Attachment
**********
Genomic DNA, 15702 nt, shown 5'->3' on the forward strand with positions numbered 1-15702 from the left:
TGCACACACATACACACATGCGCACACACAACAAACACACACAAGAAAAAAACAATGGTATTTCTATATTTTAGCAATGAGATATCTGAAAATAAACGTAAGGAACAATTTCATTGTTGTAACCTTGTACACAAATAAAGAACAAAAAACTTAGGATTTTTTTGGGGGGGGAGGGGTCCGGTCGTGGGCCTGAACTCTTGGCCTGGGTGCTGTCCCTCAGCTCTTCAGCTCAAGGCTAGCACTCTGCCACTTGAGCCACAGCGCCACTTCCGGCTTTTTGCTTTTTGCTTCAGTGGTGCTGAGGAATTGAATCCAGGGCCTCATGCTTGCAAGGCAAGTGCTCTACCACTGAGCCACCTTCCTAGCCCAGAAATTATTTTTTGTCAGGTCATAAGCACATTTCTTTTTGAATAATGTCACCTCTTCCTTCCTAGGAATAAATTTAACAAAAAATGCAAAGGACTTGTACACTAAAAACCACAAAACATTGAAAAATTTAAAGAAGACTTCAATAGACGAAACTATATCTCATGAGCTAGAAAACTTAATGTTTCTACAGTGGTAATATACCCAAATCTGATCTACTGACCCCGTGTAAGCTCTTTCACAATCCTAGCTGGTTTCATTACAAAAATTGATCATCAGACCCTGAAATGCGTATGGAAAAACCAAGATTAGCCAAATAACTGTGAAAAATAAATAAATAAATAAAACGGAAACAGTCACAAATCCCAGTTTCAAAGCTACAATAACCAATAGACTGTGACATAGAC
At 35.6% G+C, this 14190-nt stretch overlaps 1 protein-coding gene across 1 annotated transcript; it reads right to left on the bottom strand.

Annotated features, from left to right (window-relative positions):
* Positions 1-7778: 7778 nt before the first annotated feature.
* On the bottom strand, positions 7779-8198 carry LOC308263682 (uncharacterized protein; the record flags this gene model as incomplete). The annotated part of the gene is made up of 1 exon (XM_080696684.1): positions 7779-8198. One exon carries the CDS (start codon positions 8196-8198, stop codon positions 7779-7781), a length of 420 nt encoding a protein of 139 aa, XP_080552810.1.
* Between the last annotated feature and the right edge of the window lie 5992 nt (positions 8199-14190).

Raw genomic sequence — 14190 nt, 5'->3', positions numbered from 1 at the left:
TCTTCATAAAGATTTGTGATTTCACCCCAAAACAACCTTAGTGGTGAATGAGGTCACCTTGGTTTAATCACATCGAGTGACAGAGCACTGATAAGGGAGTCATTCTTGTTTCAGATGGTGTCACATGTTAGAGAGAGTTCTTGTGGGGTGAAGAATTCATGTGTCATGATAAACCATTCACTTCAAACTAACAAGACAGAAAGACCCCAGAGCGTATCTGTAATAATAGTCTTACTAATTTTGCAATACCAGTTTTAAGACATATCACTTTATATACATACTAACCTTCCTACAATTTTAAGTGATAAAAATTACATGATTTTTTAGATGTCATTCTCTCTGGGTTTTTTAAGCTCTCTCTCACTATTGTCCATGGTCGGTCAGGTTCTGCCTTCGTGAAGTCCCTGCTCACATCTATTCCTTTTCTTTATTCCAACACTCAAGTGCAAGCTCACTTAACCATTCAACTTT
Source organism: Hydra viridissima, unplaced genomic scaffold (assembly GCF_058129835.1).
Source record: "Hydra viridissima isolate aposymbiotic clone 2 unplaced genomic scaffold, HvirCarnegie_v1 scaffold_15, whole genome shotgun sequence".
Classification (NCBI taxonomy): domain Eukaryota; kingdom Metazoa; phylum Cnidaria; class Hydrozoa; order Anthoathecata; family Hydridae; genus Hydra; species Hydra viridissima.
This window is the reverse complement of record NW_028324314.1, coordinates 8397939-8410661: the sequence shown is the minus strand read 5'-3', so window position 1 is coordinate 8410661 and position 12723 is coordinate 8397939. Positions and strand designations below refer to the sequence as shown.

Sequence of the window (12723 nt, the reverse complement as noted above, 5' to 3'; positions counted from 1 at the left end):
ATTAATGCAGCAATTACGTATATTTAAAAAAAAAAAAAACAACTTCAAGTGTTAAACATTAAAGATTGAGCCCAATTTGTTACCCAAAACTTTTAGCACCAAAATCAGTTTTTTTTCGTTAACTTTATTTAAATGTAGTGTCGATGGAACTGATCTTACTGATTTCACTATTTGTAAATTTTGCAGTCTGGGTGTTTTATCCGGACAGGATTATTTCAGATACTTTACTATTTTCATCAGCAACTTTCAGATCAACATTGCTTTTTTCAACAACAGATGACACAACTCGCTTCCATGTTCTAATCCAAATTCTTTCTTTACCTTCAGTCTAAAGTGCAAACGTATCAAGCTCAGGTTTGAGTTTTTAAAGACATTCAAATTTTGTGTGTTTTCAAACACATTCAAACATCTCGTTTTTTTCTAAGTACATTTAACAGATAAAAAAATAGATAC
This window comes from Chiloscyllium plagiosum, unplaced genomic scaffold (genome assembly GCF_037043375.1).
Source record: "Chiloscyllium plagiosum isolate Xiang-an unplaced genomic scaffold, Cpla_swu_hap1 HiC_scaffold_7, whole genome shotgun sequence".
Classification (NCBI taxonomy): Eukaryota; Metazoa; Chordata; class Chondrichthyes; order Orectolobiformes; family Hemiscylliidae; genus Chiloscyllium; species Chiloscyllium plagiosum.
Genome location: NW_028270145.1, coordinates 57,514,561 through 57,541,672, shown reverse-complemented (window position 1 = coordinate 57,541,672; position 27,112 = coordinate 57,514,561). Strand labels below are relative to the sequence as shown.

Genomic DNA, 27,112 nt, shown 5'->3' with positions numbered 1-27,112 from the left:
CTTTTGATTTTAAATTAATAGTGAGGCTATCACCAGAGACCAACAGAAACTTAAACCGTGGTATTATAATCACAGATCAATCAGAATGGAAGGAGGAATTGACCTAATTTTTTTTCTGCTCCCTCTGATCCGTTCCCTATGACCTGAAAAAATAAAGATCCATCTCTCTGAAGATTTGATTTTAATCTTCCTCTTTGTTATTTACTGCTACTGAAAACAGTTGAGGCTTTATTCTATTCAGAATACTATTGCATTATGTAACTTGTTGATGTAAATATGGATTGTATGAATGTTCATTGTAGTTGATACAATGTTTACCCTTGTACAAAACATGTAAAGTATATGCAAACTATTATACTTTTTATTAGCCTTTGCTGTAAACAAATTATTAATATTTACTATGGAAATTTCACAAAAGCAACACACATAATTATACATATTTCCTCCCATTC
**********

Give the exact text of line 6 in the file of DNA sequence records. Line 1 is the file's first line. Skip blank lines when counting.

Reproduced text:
* On the bottom strand, positions 7779-8198 carry LOC308263682 (uncharacterized protein; the record flags this gene model as incomplete). The annotated part of the gene is made up of 1 exon (XM_080696684.1): positions 7779-8198. One exon carries the CDS (start codon positions 8196-8198, stop codon positions 7779-7781), a length of 420 nt encoding a protein of 139 aa, XP_080552810.1.